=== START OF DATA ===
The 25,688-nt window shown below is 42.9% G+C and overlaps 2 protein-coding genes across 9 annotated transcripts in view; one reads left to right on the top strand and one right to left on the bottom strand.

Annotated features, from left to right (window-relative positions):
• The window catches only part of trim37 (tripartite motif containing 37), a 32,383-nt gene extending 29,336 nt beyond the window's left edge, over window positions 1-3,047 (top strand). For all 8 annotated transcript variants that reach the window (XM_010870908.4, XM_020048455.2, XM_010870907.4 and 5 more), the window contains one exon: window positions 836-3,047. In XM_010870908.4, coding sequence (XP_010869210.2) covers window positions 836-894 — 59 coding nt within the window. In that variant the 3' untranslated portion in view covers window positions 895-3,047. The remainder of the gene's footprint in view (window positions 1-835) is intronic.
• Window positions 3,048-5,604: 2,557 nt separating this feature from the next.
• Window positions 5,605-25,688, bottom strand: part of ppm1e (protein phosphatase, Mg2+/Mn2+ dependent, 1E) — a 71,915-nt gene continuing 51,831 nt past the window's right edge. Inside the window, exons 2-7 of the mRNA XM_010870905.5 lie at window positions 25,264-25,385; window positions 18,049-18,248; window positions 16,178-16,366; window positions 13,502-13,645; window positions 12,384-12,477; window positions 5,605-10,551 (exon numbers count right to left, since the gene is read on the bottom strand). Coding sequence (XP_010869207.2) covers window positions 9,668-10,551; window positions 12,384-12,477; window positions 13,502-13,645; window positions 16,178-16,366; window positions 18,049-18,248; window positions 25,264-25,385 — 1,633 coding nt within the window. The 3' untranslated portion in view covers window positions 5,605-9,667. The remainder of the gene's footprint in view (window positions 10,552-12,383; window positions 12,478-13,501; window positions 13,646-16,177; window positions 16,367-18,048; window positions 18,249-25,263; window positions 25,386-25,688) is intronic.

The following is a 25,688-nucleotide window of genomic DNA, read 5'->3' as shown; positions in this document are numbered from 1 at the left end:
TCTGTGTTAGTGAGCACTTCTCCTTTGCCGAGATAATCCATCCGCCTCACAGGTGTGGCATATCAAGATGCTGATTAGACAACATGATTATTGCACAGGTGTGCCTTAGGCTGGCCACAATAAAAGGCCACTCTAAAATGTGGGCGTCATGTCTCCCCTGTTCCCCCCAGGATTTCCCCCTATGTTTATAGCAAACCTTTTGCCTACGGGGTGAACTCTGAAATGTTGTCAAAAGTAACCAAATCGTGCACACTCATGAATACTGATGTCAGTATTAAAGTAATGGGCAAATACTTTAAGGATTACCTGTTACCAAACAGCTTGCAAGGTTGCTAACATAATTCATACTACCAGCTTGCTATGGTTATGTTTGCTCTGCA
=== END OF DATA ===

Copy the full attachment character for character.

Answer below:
The 25,688-nt window shown below is 42.9% G+C and overlaps 2 protein-coding genes across 9 annotated transcripts in view; one reads left to right on the top strand and one right to left on the bottom strand.

Annotated features, from left to right (window-relative positions):
• The window catches only part of trim37 (tripartite motif containing 37), a 32,383-nt gene extending 29,336 nt beyond the window's left edge, over window positions 1-3,047 (top strand). For all 8 annotated transcript variants that reach the window (XM_010870908.4, XM_020048455.2, XM_010870907.4 and 5 more), the window contains one exon: window positions 836-3,047. In XM_010870908.4, coding sequence (XP_010869210.2) covers window positions 836-894 — 59 coding nt within the window. In that variant the 3' untranslated portion in view covers window positions 895-3,047. The remainder of the gene's footprint in view (window positions 1-835) is intronic.
• Window positions 3,048-5,604: 2,557 nt separating this feature from the next.
• Window positions 5,605-25,688, bottom strand: part of ppm1e (protein phosphatase, Mg2+/Mn2+ dependent, 1E) — a 71,915-nt gene continuing 51,831 nt past the window's right edge. Inside the window, exons 2-7 of the mRNA XM_010870905.5 lie at window positions 25,264-25,385; window positions 18,049-18,248; window positions 16,178-16,366; window positions 13,502-13,645; window positions 12,384-12,477; window positions 5,605-10,551 (exon numbers count right to left, since the gene is read on the bottom strand). Coding sequence (XP_010869207.2) covers window positions 9,668-10,551; window positions 12,384-12,477; window positions 13,502-13,645; window positions 16,178-16,366; window positions 18,049-18,248; window positions 25,264-25,385 — 1,633 coding nt within the window. The 3' untranslated portion in view covers window positions 5,605-9,667. The remainder of the gene's footprint in view (window positions 10,552-12,383; window positions 12,478-13,501; window positions 13,646-16,177; window positions 16,367-18,048; window positions 18,249-25,263; window positions 25,386-25,688) is intronic.

The following is a 25,688-nucleotide window of genomic DNA, read 5'->3' as shown; positions in this document are numbered from 1 at the left end:
TCTGTGTTAGTGAGCACTTCTCCTTTGCCGAGATAATCCATCCGCCTCACAGGTGTGGCATATCAAGATGCTGATTAGACAACATGATTATTGCACAGGTGTGCCTTAGGCTGGCCACAATAAAAGGCCACTCTAAAATGTGGGCGTCATGTCTCCCCTGTTCCCCCCAGGATTTCCCCCTATGTTTATAGCAAACCTTTTGCCTACGGGGTGAACTCTGAAATGTTGTCAAAAGTAACCAAATCGTGCACACTCATGAATACTGATGTCAGTATTAAAGTAATGGGCAAATACTTTAAGGATTACCTGTTACCAAACAGCTTGCAAGGTTGCTAACATAATTCATACTACCAGCTTGCTATGGTTATGTTTGCTCTGCA